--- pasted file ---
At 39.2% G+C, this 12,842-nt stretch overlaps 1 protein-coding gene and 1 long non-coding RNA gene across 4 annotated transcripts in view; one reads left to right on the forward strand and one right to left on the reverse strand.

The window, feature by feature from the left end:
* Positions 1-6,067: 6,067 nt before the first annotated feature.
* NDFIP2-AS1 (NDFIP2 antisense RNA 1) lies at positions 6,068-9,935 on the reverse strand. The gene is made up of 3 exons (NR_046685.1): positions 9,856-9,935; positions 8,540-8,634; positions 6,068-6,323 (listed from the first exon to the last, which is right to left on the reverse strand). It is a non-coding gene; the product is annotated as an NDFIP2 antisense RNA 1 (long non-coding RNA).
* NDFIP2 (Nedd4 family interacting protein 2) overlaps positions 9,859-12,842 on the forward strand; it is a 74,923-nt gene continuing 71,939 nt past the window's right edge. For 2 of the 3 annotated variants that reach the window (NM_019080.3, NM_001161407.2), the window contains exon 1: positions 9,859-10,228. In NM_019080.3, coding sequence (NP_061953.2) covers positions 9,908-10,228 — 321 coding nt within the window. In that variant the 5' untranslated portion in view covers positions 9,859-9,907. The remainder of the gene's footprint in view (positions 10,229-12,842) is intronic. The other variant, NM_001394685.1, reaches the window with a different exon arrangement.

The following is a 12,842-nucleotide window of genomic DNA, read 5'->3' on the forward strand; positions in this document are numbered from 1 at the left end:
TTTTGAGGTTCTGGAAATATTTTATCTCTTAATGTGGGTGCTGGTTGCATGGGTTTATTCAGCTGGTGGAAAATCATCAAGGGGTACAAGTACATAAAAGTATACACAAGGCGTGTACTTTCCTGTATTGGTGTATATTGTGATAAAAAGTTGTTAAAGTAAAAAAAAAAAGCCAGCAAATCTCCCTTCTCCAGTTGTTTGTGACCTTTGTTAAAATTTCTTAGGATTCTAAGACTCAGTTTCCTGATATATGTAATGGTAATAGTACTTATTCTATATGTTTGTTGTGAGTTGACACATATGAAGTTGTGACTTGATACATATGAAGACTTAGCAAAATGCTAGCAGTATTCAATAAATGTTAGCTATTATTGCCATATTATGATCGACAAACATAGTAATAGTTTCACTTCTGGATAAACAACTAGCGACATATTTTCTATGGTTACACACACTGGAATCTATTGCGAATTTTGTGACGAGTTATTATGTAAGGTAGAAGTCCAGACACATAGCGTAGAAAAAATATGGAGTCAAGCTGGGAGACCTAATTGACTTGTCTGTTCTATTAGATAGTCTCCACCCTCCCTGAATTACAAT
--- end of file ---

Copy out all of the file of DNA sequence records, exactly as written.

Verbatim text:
At 39.2% G+C, this 12,842-nt stretch overlaps 1 protein-coding gene and 1 long non-coding RNA gene across 4 annotated transcripts in view; one reads left to right on the forward strand and one right to left on the reverse strand.

The window, feature by feature from the left end:
* Positions 1-6,067: 6,067 nt before the first annotated feature.
* NDFIP2-AS1 (NDFIP2 antisense RNA 1) lies at positions 6,068-9,935 on the reverse strand. The gene is made up of 3 exons (NR_046685.1): positions 9,856-9,935; positions 8,540-8,634; positions 6,068-6,323 (listed from the first exon to the last, which is right to left on the reverse strand). It is a non-coding gene; the product is annotated as an NDFIP2 antisense RNA 1 (long non-coding RNA).
* NDFIP2 (Nedd4 family interacting protein 2) overlaps positions 9,859-12,842 on the forward strand; it is a 74,923-nt gene continuing 71,939 nt past the window's right edge. For 2 of the 3 annotated variants that reach the window (NM_019080.3, NM_001161407.2), the window contains exon 1: positions 9,859-10,228. In NM_019080.3, coding sequence (NP_061953.2) covers positions 9,908-10,228 — 321 coding nt within the window. In that variant the 5' untranslated portion in view covers positions 9,859-9,907. The remainder of the gene's footprint in view (positions 10,229-12,842) is intronic. The other variant, NM_001394685.1, reaches the window with a different exon arrangement.

The following is a 12,842-nucleotide window of genomic DNA, read 5'->3' on the forward strand; positions in this document are numbered from 1 at the left end:
TTTTGAGGTTCTGGAAATATTTTATCTCTTAATGTGGGTGCTGGTTGCATGGGTTTATTCAGCTGGTGGAAAATCATCAAGGGGTACAAGTACATAAAAGTATACACAAGGCGTGTACTTTCCTGTATTGGTGTATATTGTGATAAAAAGTTGTTAAAGTAAAAAAAAAAAGCCAGCAAATCTCCCTTCTCCAGTTGTTTGTGACCTTTGTTAAAATTTCTTAGGATTCTAAGACTCAGTTTCCTGATATATGTAATGGTAATAGTACTTATTCTATATGTTTGTTGTGAGTTGACACATATGAAGTTGTGACTTGATACATATGAAGACTTAGCAAAATGCTAGCAGTATTCAATAAATGTTAGCTATTATTGCCATATTATGATCGACAAACATAGTAATAGTTTCACTTCTGGATAAACAACTAGCGACATATTTTCTATGGTTACACACACTGGAATCTATTGCGAATTTTGTGACGAGTTATTATGTAAGGTAGAAGTCCAGACACATAGCGTAGAAAAAATATGGAGTCAAGCTGGGAGACCTAATTGACTTGTCTGTTCTATTAGATAGTCTCCACCCTCCCTGAATTACAAT